Most Important Goal

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Homily for the 3rd Sunday of Lent, March 2-3, 2013.
The first homily at my home parish of Christ the King in Webster, SD. I was asked to briefly share my journey to the Deaconate.

Readings: Exodus 3:1-8a, 13-15; 1 Corinthians 10:1-6, 10-12; Luke 13:1-9

What is your most important goal in life?

For some, our response might be, “What goals? I’ve never really thought about goals.” For those of you who are students, your most important goal right now might be to pass that test next week. For those of us that work, it might be to learn a new skill so we can get a pay raise. For the farmers, it might be to plant the right crop this year.

When I was in high school, I had a goal to continue my education, specifically to attend Vo-Tech school. But in my senior year, with encouragement from others, I re-examined my plans and changed my goal and ended up going to college. It was at college where I met my wife Nancy and then our goals included getting married, starting a family, and living the rest of our lives together.

Two weeks after graduating from college, we achieved our first goal and were married. It was a couple of years later we started our family with the birth of our daughter Cathy, followed by the birth of our son Matt. Nancy & I became active in our parish, we taught Bible School and Faith Formation. I became a lector. I thought we were doing pretty well in our spiritual life. We were able to take many vacations, most often camping, and most often to the Black Hills. It was our enjoyment of the Black Hills that we eventually set another goal of someday living in the Black Hills.

In 2001, that opportunity developed. So in August, we packed up and moved. But two months later, during a Mass being said in my Mom’s hospital room, just as we were receiving communion, Mom took her last breath. That experience was a conversion moment for me. Once again I started re-examining my life. I started working on my prayer life. I became a Eucharistic Minister in my new parish. I took a bible study course. And after much encouragement from others, I started the Lay Ministry Program.

On October 29, 2005, while doing Evening Prayer, Psalm 116 came up. In that Psalm, verses 14 and 18 are identical. “My vows to the Lord I will fulfil before all his people.” It was at that moment, that I experience my equivalent to Moses’ “Burning Bush” experience. God gave me a vision of the next 30 or so years of my life. During that vision, God asked me to become a Deacon. But I did not say yes.

Almost three years later, on September 8, 2008, the day the Church celebrates the nativity or birth of Mary, I was praying Morning Prayer. But I was struggling with it, I just couldn’t concentrate. I then felt a presence next to me. So I turned to my left and seated on the edge of the couch was Mary, our Blessed Mother. She didn’t say a word, only pointed across the room. So I turned to see what she was pointing at and there stood Jesus. He was making a motion with his index finger, asking me to follow him. It was at that moment I said yes, and set a new goal of becoming a Deacon. And on February 1, 2013, Bishop Robert Gruss ordained me a Permanent Deacon.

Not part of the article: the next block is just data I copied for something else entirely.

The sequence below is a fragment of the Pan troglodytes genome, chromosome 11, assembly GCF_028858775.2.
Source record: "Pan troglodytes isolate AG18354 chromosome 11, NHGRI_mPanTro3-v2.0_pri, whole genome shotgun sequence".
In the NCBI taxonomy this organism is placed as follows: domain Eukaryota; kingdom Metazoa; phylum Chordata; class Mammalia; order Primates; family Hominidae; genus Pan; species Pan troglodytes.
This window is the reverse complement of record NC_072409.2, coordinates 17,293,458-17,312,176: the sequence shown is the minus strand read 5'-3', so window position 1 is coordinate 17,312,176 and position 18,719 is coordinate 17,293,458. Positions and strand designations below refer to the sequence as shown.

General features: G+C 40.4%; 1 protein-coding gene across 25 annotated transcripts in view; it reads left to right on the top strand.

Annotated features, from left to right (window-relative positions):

Over those years since my Mom’s death, through my prayer, study, formation and discernment, I discovered what has become my most important goal. It is to achieve eternal life in heaven with God. That should be all of our’s most important goal.

Lent is the perfect time to re-examine our lives. In today’s Gospel readings, we hear Jesus calling us to repent. We often think of repent to ask for forgiveness. But repent is a Greek work, that means to make a change, make a profound change.

So I challenge each of you, to re-examine your life. Sometime during this next week, take at least 15 minutes, but if you can do 30 or even 60 minutes, and find an area in your life you need to change. But as you are looking at your life, don’t use your standards, evaluate your life using God’s standards. Imagine you are standing before God on Judgment Day. Imagine how God is evaluating your life. What areas do you imagine God may not find pleasing?

So how can you do this? One way might be to use the Ten Commandments.

Is God more important to you than anything else?

Have you missed Sunday Mass because a football game, or hunting or finishing was more important? Is money your God?

Have you always honored your Father and Mother? Have you ever talked bad about them? Kids – do you obey them and listen to them? If you are older, when was the last time you called or visited them?

Do you always promote life?

Have you stolen anything?

Have you lied?

Have you committed adultery?

By going through this process, you may discover you need to receive the sacrament of Reconciliation? There are many opportunities to receive the sacrament. There are regularly scheduled times. There may be a communal penance service? Or you can call Father to make an appointment. And when you go, remember, the Priest is there in the personal of Jesus. Allow God to work through the priest, to cultivate the soil around your spiritual roots. Allow God to fertilize your life with His forgiveness, grace and love.

Find one thing to change this Lent and make one profound change.

And then at the end of your life, on Judgment Day, as you are standing before God, God will see all the fruit your life has produced. And God will reward you with eternal life in Heaven.

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